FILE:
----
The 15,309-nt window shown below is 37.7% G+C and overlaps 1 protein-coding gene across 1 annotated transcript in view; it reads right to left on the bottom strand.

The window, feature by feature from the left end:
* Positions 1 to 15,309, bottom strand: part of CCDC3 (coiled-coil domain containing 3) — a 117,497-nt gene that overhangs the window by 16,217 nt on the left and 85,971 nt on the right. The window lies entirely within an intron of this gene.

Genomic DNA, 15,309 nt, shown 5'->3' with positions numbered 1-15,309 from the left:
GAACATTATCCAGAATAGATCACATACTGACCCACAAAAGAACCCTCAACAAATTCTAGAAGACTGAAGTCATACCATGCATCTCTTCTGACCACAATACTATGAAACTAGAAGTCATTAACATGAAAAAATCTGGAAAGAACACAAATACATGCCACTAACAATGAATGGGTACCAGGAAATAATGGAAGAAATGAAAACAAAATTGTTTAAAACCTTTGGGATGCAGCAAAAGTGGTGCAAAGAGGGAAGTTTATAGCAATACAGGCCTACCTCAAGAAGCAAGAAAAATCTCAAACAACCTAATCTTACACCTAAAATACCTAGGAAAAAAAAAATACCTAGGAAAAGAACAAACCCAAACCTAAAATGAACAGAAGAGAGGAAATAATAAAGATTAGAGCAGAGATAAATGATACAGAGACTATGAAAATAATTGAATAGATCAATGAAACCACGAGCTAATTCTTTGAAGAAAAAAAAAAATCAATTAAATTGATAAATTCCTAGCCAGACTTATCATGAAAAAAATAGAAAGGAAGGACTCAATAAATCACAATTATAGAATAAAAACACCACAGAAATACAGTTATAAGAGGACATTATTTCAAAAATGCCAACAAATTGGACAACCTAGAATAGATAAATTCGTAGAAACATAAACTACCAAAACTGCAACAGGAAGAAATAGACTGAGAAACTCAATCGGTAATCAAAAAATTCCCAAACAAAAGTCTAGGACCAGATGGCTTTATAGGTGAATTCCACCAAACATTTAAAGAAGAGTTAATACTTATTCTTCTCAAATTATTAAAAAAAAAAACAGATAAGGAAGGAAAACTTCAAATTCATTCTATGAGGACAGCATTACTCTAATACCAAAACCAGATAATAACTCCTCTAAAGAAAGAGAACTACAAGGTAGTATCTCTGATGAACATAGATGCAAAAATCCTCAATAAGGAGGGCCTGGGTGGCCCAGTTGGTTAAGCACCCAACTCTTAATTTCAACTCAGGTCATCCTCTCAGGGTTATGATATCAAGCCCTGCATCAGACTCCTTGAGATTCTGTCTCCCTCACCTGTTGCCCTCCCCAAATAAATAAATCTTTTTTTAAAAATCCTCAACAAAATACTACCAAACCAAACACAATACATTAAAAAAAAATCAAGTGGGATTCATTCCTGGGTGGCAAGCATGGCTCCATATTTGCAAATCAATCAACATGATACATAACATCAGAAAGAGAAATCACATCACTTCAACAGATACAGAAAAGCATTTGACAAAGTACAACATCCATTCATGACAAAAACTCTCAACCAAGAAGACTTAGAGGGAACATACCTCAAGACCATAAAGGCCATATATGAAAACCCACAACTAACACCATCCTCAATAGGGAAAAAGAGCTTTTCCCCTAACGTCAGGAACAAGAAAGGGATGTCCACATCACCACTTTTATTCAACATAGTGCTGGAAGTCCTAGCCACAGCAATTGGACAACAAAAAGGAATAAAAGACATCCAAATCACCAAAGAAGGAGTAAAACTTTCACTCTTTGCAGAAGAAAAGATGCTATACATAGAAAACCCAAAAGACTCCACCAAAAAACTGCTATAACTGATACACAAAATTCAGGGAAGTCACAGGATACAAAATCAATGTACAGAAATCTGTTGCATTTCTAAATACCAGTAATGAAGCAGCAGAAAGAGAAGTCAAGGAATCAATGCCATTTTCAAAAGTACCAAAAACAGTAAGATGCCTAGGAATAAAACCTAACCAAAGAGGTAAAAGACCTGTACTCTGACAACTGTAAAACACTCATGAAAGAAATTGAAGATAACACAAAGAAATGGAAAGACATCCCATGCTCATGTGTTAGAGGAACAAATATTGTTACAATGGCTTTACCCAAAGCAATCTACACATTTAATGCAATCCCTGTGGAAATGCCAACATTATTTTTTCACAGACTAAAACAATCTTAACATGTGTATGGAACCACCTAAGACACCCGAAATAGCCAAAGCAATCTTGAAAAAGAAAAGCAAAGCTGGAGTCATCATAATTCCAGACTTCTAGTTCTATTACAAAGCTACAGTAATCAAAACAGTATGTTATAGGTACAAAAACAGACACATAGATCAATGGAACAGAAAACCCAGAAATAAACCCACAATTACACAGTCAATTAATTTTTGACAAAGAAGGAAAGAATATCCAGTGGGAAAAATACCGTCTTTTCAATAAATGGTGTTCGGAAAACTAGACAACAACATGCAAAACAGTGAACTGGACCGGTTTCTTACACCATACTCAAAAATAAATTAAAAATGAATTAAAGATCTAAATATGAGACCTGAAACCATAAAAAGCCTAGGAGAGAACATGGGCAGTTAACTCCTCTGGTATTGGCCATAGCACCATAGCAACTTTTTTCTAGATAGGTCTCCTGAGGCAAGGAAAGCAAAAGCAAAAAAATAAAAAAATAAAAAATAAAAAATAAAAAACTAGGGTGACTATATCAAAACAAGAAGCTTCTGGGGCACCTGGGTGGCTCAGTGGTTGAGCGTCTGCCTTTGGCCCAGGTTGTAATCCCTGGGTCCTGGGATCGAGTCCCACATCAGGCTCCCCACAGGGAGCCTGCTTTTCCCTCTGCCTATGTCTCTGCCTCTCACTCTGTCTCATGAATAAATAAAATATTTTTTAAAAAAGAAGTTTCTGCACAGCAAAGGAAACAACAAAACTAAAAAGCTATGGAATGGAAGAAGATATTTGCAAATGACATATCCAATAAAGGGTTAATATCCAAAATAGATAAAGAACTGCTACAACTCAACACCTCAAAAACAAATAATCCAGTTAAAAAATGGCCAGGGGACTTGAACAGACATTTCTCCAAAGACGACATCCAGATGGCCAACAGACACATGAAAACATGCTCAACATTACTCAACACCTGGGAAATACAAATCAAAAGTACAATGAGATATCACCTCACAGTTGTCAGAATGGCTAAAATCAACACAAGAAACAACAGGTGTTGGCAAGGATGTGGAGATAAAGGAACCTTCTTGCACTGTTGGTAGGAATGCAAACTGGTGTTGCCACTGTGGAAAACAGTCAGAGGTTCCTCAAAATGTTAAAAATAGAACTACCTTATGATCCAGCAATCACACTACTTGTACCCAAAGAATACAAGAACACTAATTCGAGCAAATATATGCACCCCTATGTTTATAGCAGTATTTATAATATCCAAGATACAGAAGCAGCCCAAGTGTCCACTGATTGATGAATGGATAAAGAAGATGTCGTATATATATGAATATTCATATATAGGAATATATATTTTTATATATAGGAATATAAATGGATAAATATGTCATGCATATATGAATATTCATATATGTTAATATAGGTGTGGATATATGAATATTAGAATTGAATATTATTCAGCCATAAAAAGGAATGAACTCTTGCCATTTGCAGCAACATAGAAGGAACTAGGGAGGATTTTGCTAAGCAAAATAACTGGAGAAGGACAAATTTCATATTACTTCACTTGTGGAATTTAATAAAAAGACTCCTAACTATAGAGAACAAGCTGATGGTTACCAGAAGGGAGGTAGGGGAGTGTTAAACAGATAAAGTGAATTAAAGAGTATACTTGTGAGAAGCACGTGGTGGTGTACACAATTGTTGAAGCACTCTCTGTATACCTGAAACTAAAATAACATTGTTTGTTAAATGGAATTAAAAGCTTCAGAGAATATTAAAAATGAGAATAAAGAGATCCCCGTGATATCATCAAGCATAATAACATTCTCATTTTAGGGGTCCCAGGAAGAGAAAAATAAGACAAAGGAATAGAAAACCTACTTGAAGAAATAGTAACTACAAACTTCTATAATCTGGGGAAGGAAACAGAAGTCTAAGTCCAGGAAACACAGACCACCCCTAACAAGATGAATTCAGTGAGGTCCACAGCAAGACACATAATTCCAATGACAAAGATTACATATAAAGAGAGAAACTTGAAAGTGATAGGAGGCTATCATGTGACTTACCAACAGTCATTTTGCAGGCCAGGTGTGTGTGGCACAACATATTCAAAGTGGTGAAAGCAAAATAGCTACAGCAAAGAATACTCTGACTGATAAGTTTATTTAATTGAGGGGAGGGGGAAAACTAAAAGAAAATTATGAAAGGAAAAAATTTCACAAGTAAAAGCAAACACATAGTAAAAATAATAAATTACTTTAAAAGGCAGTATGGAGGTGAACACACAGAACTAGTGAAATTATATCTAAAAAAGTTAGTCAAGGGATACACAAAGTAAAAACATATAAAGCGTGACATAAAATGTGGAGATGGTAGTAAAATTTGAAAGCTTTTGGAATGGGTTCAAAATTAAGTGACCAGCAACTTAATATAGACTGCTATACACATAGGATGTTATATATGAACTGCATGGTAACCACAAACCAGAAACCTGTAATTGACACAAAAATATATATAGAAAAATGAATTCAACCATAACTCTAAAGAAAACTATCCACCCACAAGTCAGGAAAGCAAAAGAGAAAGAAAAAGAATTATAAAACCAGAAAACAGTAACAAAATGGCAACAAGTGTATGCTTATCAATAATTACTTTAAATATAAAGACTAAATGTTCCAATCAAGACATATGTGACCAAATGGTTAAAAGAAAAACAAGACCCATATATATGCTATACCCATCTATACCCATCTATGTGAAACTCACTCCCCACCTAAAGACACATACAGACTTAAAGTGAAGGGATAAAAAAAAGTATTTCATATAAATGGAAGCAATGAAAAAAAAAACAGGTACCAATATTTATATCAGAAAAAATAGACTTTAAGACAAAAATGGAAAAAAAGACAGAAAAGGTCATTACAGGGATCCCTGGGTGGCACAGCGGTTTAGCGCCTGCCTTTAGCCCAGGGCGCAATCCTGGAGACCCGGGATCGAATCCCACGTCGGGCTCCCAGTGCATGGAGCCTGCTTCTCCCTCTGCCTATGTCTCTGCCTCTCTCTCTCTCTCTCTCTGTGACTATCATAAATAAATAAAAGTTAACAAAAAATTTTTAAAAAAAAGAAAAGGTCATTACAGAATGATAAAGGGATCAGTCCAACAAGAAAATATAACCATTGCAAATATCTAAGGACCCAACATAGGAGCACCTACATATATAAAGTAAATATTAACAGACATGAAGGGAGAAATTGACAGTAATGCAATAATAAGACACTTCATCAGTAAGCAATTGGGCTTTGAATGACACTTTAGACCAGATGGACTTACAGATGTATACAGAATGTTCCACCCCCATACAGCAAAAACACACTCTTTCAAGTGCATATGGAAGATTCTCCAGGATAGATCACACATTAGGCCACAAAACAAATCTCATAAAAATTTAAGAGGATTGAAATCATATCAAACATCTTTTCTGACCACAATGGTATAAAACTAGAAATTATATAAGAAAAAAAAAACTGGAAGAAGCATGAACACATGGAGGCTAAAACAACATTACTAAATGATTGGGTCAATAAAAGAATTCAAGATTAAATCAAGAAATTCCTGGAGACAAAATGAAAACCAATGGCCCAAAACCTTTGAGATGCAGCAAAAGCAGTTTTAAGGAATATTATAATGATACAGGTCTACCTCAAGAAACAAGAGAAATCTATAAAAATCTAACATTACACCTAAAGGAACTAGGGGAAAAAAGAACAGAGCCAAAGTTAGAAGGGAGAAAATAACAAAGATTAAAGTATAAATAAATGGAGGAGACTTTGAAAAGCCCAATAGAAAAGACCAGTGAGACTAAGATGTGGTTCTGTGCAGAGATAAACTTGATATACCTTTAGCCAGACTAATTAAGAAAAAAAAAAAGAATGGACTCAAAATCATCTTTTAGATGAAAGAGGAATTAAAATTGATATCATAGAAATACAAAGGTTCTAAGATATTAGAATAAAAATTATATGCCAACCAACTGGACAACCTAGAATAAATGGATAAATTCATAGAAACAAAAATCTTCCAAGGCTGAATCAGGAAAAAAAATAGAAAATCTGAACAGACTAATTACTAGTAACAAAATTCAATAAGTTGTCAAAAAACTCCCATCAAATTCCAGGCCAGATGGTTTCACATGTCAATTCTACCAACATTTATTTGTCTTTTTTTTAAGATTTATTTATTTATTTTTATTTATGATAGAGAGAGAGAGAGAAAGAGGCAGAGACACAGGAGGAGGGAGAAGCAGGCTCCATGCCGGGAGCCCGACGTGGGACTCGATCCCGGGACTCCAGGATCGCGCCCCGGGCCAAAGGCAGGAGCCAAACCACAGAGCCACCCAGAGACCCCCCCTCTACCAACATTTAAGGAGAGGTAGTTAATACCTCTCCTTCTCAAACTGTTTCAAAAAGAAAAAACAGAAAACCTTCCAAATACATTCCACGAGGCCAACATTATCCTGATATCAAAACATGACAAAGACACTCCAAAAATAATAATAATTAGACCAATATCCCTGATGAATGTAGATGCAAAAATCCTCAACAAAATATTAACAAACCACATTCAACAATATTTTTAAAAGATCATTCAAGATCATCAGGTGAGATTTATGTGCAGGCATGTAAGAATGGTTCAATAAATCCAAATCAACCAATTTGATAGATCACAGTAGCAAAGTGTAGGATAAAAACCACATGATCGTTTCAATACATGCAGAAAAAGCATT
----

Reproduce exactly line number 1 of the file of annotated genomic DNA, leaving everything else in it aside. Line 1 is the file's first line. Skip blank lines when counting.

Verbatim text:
The 15,309-nt window shown below is 37.7% G+C and overlaps 1 protein-coding gene across 1 annotated transcript in view; it reads right to left on the bottom strand.